[SciPy-user] Again on Double Precision
Sat Sep 1 21:35:50 CDT 2007
Robert Kern wrote:
> Lorenzo Isella wrote:
>> Dear All,
>> I know this is related to a thread which had been going on for a while,
>> but I am about to publish some results of a simulation making use of
>> integrate.odeint and I would like to be sure I have not misunderstood
>> anything fundamental.
>> I was using all my arrays and functions to be dealt with by
>> integrate.odeint without ever bothering too much about the details, i.e.
>> I never specified explicitly the "type" of arrays I was using..
>> I assumed that integrate.odeint was a thin layer to some Fortran
>> routine and it would automatically convert to Fortran double-precision
>> all the due quantities.
>> Is this what is happening really? I actually have no reason to think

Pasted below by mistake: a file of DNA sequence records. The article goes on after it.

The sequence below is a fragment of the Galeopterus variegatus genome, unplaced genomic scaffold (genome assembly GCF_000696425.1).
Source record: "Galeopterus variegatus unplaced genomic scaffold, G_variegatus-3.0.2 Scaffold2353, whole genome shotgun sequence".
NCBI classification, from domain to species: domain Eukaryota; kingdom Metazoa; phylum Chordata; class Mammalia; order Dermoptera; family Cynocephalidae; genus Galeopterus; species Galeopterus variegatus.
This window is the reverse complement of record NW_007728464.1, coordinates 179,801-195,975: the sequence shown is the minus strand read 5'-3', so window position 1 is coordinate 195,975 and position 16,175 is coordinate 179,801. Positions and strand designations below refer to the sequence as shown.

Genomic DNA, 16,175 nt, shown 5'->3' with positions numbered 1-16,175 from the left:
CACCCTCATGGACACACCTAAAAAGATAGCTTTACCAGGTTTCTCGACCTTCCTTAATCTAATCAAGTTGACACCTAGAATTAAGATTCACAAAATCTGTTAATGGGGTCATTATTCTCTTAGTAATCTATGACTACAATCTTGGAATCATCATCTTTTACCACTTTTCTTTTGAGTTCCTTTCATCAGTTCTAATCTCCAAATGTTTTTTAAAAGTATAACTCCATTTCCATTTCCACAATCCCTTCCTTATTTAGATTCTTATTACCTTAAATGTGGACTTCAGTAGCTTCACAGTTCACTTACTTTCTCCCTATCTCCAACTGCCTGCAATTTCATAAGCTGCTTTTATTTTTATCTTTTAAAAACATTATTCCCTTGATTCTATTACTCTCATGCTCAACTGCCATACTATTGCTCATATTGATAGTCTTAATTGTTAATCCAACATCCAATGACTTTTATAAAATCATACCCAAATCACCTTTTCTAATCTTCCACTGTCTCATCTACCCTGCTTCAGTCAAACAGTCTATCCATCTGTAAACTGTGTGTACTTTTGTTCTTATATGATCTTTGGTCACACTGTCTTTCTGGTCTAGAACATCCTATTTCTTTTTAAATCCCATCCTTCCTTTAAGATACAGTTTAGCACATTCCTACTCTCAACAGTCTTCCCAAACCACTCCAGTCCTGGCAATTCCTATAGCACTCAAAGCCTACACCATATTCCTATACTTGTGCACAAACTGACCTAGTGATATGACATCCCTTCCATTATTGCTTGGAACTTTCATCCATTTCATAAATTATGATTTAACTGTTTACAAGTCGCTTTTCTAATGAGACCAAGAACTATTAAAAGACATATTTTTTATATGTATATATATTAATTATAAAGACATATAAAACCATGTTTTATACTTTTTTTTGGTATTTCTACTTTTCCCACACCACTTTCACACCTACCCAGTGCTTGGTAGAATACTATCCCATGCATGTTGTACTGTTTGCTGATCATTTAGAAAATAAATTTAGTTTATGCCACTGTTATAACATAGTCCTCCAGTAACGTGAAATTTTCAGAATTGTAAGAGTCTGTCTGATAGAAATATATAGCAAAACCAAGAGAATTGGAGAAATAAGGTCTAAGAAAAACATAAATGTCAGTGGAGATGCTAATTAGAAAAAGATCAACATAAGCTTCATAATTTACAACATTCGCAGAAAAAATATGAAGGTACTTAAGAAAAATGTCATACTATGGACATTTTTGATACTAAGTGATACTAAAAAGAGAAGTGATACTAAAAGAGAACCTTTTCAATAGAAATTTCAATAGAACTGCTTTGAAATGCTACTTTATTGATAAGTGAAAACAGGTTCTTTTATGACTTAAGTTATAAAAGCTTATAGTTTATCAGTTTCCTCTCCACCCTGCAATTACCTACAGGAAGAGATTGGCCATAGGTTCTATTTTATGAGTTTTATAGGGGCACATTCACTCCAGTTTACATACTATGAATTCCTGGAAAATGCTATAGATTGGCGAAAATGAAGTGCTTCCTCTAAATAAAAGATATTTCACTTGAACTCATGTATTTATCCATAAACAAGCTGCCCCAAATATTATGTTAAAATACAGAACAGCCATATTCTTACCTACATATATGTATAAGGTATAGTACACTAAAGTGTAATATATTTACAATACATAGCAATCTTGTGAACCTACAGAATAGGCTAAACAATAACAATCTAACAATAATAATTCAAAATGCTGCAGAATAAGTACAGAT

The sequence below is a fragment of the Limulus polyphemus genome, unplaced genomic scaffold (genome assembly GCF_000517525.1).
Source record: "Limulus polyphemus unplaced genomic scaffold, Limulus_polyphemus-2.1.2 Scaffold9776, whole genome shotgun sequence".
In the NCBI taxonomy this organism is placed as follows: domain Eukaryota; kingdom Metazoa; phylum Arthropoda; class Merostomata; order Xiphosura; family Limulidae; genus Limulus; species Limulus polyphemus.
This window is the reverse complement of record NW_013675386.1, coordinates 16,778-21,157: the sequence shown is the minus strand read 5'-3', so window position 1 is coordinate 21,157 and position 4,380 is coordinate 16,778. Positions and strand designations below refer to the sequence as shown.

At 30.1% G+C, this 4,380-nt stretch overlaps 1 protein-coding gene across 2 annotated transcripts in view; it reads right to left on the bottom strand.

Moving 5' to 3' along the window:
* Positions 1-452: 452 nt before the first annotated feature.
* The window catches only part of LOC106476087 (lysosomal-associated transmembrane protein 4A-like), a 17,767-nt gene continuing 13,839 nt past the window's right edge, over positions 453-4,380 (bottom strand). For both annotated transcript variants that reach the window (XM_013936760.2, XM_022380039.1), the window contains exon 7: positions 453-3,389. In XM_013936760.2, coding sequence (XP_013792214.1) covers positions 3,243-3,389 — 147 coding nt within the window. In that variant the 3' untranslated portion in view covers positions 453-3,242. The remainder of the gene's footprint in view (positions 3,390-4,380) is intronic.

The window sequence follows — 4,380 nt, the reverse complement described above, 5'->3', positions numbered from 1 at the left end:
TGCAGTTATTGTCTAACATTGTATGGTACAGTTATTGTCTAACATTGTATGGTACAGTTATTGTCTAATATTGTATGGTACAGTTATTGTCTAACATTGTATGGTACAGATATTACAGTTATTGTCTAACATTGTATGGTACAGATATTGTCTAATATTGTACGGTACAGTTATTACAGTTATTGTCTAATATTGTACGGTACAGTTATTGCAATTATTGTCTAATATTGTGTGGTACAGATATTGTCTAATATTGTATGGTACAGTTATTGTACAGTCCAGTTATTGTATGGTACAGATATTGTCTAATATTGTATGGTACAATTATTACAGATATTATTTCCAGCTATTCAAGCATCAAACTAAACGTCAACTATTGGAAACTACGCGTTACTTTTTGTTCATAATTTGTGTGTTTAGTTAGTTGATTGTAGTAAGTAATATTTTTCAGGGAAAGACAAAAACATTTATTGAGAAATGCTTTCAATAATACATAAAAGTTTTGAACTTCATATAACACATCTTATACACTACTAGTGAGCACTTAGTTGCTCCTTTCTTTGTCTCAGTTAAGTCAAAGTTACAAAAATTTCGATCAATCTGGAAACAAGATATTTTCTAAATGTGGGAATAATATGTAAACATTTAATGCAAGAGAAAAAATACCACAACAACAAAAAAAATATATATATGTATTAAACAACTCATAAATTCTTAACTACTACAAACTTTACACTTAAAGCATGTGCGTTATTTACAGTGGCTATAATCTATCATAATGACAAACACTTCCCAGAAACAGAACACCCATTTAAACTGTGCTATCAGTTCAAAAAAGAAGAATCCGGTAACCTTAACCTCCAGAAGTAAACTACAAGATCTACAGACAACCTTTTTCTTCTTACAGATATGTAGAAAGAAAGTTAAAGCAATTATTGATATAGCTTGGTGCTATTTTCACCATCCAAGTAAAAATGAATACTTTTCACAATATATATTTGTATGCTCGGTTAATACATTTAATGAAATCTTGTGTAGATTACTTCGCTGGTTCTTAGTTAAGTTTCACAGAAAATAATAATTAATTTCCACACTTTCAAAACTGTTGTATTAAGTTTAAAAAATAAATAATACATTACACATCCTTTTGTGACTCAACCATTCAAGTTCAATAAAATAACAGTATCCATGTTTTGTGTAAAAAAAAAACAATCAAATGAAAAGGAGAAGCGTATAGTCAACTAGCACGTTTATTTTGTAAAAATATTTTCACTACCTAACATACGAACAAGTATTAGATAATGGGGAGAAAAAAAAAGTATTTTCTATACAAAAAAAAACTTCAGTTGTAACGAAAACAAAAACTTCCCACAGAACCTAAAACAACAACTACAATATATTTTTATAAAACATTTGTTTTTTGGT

>> that my results are somehow inaccurate, but a you never know.
>> I was getting worried after looking at:
>> Apologies if this is too basic for the forum, but in Fortran I always
>> used double precision as a standard and in R all the numbers/arrays
>> are stored as double precision objects and you do not have to worry
>> (practically the only languages I use apart from Python). In the end of
>> the day, double precision is a specific case of floating point numbers
>> and I wonder if, when working with the default floating arrays in SciPy,
>> I attain the same accuracy I would get with double-precision Fortran
> The default floating point type in Python, numpy, and scipy is double-precision.
> Unless if you have explicitly constructed arrays using float32, your
> calculations will be done in double-precision.
But, if _all_ the array elements are integers (numerically speaking),
then he has to specify that the array elements are float in some
concrete way (be it w/ an otherwise superfluous decimal point, a
dtype=double, or whatever), correct?
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